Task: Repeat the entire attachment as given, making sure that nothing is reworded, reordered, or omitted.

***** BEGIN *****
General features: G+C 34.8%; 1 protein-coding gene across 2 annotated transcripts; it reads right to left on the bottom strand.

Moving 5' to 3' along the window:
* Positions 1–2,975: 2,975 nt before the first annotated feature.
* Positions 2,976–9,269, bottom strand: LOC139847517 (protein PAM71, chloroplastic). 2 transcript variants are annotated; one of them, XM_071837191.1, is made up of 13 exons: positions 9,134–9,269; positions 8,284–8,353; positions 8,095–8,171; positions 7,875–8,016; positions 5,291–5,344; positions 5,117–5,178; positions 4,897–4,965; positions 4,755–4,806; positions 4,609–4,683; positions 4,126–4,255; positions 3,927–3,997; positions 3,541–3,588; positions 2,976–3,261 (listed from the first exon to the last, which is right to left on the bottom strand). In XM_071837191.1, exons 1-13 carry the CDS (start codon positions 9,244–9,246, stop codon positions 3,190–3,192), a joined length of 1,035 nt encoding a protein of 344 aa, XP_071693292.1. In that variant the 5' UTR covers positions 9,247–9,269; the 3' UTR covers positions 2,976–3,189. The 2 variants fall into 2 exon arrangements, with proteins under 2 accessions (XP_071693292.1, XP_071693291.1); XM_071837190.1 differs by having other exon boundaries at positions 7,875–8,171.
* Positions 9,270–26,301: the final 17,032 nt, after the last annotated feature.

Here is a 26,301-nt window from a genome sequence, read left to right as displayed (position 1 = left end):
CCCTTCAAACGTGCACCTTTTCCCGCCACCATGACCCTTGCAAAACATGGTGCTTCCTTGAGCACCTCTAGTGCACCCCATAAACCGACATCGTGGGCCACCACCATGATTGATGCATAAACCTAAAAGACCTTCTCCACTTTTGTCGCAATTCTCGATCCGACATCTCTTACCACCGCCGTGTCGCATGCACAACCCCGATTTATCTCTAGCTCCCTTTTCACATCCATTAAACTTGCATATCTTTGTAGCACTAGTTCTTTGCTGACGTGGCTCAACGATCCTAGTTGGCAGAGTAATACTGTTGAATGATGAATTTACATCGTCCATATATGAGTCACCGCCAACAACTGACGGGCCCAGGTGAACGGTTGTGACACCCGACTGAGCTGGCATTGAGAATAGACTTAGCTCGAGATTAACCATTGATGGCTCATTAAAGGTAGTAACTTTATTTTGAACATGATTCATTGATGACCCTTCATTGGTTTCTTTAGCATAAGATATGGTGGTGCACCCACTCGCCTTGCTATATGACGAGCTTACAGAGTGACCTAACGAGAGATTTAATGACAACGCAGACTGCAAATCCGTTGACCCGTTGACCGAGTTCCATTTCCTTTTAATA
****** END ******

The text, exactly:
General features: G+C 34.8%; 1 protein-coding gene across 2 annotated transcripts; it reads right to left on the bottom strand.

Moving 5' to 3' along the window:
* Positions 1–2,975: 2,975 nt before the first annotated feature.
* Positions 2,976–9,269, bottom strand: LOC139847517 (protein PAM71, chloroplastic). 2 transcript variants are annotated; one of them, XM_071837191.1, is made up of 13 exons: positions 9,134–9,269; positions 8,284–8,353; positions 8,095–8,171; positions 7,875–8,016; positions 5,291–5,344; positions 5,117–5,178; positions 4,897–4,965; positions 4,755–4,806; positions 4,609–4,683; positions 4,126–4,255; positions 3,927–3,997; positions 3,541–3,588; positions 2,976–3,261 (listed from the first exon to the last, which is right to left on the bottom strand). In XM_071837191.1, exons 1-13 carry the CDS (start codon positions 9,244–9,246, stop codon positions 3,190–3,192), a joined length of 1,035 nt encoding a protein of 344 aa, XP_071693292.1. In that variant the 5' UTR covers positions 9,247–9,269; the 3' UTR covers positions 2,976–3,189. The 2 variants fall into 2 exon arrangements, with proteins under 2 accessions (XP_071693292.1, XP_071693291.1); XM_071837190.1 differs by having other exon boundaries at positions 7,875–8,171.
* Positions 9,270–26,301: the final 17,032 nt, after the last annotated feature.

Here is a 26,301-nt window from a genome sequence, read left to right as displayed (position 1 = left end):
CCCTTCAAACGTGCACCTTTTCCCGCCACCATGACCCTTGCAAAACATGGTGCTTCCTTGAGCACCTCTAGTGCACCCCATAAACCGACATCGTGGGCCACCACCATGATTGATGCATAAACCTAAAAGACCTTCTCCACTTTTGTCGCAATTCTCGATCCGACATCTCTTACCACCGCCGTGTCGCATGCACAACCCCGATTTATCTCTAGCTCCCTTTTCACATCCATTAAACTTGCATATCTTTGTAGCACTAGTTCTTTGCTGACGTGGCTCAACGATCCTAGTTGGCAGAGTAATACTGTTGAATGATGAATTTACATCGTCCATATATGAGTCACCGCCAACAACTGACGGGCCCAGGTGAACGGTTGTGACACCCGACTGAGCTGGCATTGAGAATAGACTTAGCTCGAGATTAACCATTGATGGCTCATTAAAGGTAGTAACTTTATTTTGAACATGATTCATTGATGACCCTTCATTGGTTTCTTTAGCATAAGATATGGTGGTGCACCCACTCGCCTTGCTATATGACGAGCTTACAGAGTGACCTAACGAGAGATTTAATGACAACGCAGACTGCAAATCCGTTGACCCGTTGACCGAGTTCCATTTCCTTTTAATA